February Alumni Profile: Michael Hunter

Wednesday, February 14, 2018

Michael Hunter PhotoMichael Hunter joined Peace and Conflict Studies as a mature student in 2004 to pursue an undergraduate degree, up until that point having not completed a degree during his professional career. Juggling full-time work and part-time studies through most of his degree, Michael took two years off from working to not only complete his undergraduate degree with PACS, but to pursue a Master’s degree at the University of Peace in Costa Rica. Michael completed his Masters in Responsible Management and Sustainable Economic Development.

With a BA and an MA under his belt in addition to his background in IT and the insurance industry, Michael returned to Canada and began working on projects that gave him a break from PACS and allowed him time to think about what career he wanted to channel his education into. With passions involving both peace and business Michael toyed with the idea of developing a start-up that would aid non-profits and businesses in setting up partnerships that would benefit both partners. Through this process Michael soon learned that he was “not a captain of industry, but a lieutenant”, he found much more purpose in supporting others in their projects and knew he could be much more effective in that position.

Learning this lesson led Michael back to school to complete his Research Analyst Certificate at Humber College. Through this program Michael took an internship at Toronto Foundation, a charity that works to pool philanthropic dollars and facilitate charitable donations for maximum community impact through strategic granting, thought leadership and convening within the community. After a recommendation from someone working with Michael during his internship, Michael began his current position with the Government of Ontario in the realm of Public Service. In this position Michael works to develop a performance measurement framework for the Human Resources service development area.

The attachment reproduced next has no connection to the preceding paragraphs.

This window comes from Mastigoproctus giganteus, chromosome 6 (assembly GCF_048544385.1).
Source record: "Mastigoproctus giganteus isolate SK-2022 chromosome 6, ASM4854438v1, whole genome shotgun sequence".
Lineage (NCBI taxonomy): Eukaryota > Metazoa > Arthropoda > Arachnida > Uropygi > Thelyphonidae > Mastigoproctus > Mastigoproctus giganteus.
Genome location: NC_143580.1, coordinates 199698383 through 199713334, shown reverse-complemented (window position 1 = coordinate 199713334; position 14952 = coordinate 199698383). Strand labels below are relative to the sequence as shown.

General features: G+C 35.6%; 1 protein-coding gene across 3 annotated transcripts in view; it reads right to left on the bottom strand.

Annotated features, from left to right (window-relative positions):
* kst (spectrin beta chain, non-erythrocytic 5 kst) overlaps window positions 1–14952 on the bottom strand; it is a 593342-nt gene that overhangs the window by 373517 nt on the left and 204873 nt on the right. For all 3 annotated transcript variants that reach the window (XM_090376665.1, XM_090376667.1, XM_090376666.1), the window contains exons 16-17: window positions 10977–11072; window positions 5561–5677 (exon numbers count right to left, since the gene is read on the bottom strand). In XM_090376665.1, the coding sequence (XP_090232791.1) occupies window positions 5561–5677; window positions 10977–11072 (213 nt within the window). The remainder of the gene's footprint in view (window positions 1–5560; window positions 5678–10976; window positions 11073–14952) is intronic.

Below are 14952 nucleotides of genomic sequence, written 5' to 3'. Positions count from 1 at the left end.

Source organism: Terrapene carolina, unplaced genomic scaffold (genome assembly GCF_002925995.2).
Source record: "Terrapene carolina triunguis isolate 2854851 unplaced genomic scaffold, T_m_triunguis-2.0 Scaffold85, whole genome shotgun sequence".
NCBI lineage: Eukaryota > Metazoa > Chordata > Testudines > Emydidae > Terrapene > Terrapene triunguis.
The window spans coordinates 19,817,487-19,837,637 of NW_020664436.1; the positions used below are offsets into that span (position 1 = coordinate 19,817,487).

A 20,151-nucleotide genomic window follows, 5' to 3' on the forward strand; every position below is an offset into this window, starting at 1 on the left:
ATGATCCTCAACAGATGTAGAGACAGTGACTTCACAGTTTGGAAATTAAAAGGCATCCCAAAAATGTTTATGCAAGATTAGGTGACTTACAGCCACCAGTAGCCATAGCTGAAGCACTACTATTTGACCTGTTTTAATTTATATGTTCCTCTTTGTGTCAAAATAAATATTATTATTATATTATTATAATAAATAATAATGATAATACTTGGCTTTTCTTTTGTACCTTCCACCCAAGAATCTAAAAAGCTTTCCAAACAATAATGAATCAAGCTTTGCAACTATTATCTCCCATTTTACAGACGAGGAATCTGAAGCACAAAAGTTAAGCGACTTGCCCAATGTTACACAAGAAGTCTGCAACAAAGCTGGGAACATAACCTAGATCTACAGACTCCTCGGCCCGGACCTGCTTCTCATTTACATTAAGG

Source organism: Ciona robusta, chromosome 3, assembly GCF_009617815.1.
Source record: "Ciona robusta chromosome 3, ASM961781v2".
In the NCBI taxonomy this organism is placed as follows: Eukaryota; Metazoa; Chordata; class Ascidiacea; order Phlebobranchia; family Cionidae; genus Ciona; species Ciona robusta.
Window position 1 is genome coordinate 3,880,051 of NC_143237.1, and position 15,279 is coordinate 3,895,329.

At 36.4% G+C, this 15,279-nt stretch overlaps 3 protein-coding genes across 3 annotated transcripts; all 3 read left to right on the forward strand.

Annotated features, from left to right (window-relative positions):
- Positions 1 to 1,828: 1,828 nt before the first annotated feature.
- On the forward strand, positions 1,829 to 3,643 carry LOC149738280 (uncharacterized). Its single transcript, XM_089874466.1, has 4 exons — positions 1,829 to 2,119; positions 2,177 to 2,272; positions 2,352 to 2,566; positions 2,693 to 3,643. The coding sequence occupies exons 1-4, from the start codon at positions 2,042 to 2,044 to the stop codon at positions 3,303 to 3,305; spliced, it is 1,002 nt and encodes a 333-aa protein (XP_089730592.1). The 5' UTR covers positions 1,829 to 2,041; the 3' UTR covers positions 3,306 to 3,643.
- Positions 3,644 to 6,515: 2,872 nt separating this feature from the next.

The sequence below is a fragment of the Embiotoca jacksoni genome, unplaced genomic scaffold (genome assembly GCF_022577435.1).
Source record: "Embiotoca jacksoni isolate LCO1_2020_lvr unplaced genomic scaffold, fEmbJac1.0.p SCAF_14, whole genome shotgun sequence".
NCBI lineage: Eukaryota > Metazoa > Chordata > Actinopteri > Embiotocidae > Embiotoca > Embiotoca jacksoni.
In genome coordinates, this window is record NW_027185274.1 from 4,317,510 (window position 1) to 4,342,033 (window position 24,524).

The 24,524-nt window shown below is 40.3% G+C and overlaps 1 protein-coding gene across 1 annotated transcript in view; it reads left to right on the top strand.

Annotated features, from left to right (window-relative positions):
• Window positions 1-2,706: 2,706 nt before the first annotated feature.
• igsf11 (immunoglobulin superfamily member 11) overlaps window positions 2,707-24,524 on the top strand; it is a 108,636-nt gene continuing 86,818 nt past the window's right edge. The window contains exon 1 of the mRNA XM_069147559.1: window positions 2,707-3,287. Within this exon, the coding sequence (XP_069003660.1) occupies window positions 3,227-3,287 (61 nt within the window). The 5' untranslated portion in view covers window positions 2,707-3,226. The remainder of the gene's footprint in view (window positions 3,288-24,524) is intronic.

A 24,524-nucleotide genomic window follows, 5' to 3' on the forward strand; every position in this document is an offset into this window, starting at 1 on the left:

“The work that I’m doing now I can see relating to work I did in PACS. Part of what I do is trying to measure aspects that are difficult to measure. Within the HR community we are moving away from the idea that our interactions are transactional, and towards the idea that we provide advice. But how do we measure that?”

 Michael found himself asking that exact same question during a course in his PACS career where students worked to develop proposals for non-profits, and worked to develop ways of measuring aspects of their work that is not simple, measuring how their work changes the lives of people.

“Having taken PACS courses, it colours the way I look at news stories and information. It affects the way I talk to people and the black and white ideas people have, putting a little colour in people’s lives and thoughts and to me that is one of the biggest pieces of being a peace advocate. If I can connect with and change 5% of the people I talk to, then that is great.”

 When asked about advice for future PACS students or soon-to-be PACS graduate Michael advised,

“Don’t be quiet, engage people. That was one of the things I told my classmates in my 4th year course. I need you to use your voice so I can hear other opinions. If you want to be a voice for peace you have to use your voice.”

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